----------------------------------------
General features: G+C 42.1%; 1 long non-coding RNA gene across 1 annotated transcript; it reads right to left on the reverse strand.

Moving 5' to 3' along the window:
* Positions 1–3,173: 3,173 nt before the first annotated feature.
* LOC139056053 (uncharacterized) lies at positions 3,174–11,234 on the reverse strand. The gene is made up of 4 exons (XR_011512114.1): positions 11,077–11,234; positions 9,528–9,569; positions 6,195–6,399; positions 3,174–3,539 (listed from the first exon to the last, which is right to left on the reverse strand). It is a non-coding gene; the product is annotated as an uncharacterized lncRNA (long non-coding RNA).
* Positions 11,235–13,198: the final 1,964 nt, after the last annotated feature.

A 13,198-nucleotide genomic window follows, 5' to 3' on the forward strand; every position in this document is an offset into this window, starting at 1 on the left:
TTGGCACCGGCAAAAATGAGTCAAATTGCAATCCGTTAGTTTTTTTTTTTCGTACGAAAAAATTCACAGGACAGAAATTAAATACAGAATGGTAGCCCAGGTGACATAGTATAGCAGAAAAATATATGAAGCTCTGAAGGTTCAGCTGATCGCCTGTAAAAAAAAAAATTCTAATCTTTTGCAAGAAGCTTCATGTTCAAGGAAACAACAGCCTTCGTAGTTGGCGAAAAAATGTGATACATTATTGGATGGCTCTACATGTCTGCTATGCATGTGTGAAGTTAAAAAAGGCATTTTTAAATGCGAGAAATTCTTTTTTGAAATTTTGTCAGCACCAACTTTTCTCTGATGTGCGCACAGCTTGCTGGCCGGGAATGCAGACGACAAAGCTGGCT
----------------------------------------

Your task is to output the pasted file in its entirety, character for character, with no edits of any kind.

General features: G+C 42.1%; 1 long non-coding RNA gene across 1 annotated transcript; it reads right to left on the reverse strand.

Moving 5' to 3' along the window:
* Positions 1–3,173: 3,173 nt before the first annotated feature.
* LOC139056053 (uncharacterized) lies at positions 3,174–11,234 on the reverse strand. The gene is made up of 4 exons (XR_011512114.1): positions 11,077–11,234; positions 9,528–9,569; positions 6,195–6,399; positions 3,174–3,539 (listed from the first exon to the last, which is right to left on the reverse strand). It is a non-coding gene; the product is annotated as an uncharacterized lncRNA (long non-coding RNA).
* Positions 11,235–13,198: the final 1,964 nt, after the last annotated feature.

A 13,198-nucleotide genomic window follows, 5' to 3' on the forward strand; every position in this document is an offset into this window, starting at 1 on the left:
TTGGCACCGGCAAAAATGAGTCAAATTGCAATCCGTTAGTTTTTTTTTTTCGTACGAAAAAATTCACAGGACAGAAATTAAATACAGAATGGTAGCCCAGGTGACATAGTATAGCAGAAAAATATATGAAGCTCTGAAGGTTCAGCTGATCGCCTGTAAAAAAAAAAATTCTAATCTTTTGCAAGAAGCTTCATGTTCAAGGAAACAACAGCCTTCGTAGTTGGCGAAAAAATGTGATACATTATTGGATGGCTCTACATGTCTGCTATGCATGTGTGAAGTTAAAAAAGGCATTTTTAAATGCGAGAAATTCTTTTTTGAAATTTTGTCAGCACCAACTTTTCTCTGATGTGCGCACAGCTTGCTGGCCGGGAATGCAGACGACAAAGCTGGCT